Petteri Orpo: “We need a resilient, competitive and secure Europe”

Addressing MEPs, the Finnish Prime Minister highlighted a strong economy, security, the clean transition and continued support for Ukraine as key priorities for the EU.

In his “This is Europe” address to the European Parliament, Prime of Minister of Finland Petteri Orpo focussed on three key factors for the coming years. First, strategic competitiveness, which is important as Europe’s productivity is falling behind that of key competitors. To thrive in a global landscape, Europe needs a fully functioning internal market, investments in innovation and skills, and a more effective use of its budget, said Mr Orpo. The EU also needs to conclude new trade deals, he argued.

Secondly, Mr Orpo emphasised the importance of security. This includes ramping up the defence industry so EU and NATO can complement each other, as well as defending the EU’s external borders against Russian hybrid attacks. The economic vitality of border regions is also crucial from a security perspective, said Mr Orpo.

Thirdly, the Prime Minister raised the clean transition as another key priority. To tackle climate change and phase out fossil fuels while creating jobs, the transition needs to leverage the bioeconomy and circular economy. Mr Orpo argued that climate goals should be reached with more innovation, not only more regulation.

Finally, Mr Orpo underlined that supporting Ukraine is a strategic necessity for Europe. Although Russia has shifted to a war economy, it is not invincible, and its military capabilities are limited. Mr Orpo encouraged Europeans to pool their resources to support Ukraine by accelerating ammunition production immediately, by allocating additional funding to the European Peace Facility, and by extending the European Investment Bank’s (EIB) capabilities beyond dual-use projects.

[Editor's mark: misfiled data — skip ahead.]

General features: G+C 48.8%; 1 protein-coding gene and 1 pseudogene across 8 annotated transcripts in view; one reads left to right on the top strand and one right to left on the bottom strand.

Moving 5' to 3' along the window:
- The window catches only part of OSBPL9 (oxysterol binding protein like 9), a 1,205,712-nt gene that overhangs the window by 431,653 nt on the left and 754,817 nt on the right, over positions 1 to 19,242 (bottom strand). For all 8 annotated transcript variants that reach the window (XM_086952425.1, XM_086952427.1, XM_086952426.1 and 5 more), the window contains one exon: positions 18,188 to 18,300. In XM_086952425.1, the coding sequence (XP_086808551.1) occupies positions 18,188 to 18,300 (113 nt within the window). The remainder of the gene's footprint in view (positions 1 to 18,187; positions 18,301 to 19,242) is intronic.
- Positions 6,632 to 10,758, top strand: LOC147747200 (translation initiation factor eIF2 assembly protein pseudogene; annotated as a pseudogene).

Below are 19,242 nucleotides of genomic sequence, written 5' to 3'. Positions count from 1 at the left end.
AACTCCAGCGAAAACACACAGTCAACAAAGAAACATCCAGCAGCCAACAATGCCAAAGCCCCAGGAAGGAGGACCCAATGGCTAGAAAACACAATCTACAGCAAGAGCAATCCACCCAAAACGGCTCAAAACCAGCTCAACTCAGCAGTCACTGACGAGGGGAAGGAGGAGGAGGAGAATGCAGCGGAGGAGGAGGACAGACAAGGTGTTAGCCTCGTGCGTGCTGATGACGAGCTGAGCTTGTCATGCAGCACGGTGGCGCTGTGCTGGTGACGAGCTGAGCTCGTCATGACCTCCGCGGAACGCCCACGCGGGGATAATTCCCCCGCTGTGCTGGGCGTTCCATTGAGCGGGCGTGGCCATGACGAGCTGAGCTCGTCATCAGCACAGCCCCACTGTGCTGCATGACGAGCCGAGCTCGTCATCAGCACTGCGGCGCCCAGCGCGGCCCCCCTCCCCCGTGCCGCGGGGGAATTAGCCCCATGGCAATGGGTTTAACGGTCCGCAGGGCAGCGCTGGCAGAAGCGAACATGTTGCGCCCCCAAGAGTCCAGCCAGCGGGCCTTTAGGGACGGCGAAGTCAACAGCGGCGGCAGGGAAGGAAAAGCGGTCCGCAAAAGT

Reactions from MEPs

In their interventions after Prime Minister Orpo’s address, several MEPs praised Finland’s leadership on climate and digital policy as well as on gender equality. They also welcomed the country’s accession to NATO and called on the EU to rise to the challenges linked to external diplomacy and defence.

Others criticised the Finnish centre-right government’s choice of forming a coalition with the far right at home, stressing the dangers this could pose for Europe. Some MEPs also criticised the Finnish PM for policies they said undermine the Finnish labour market as well as social and worker protection.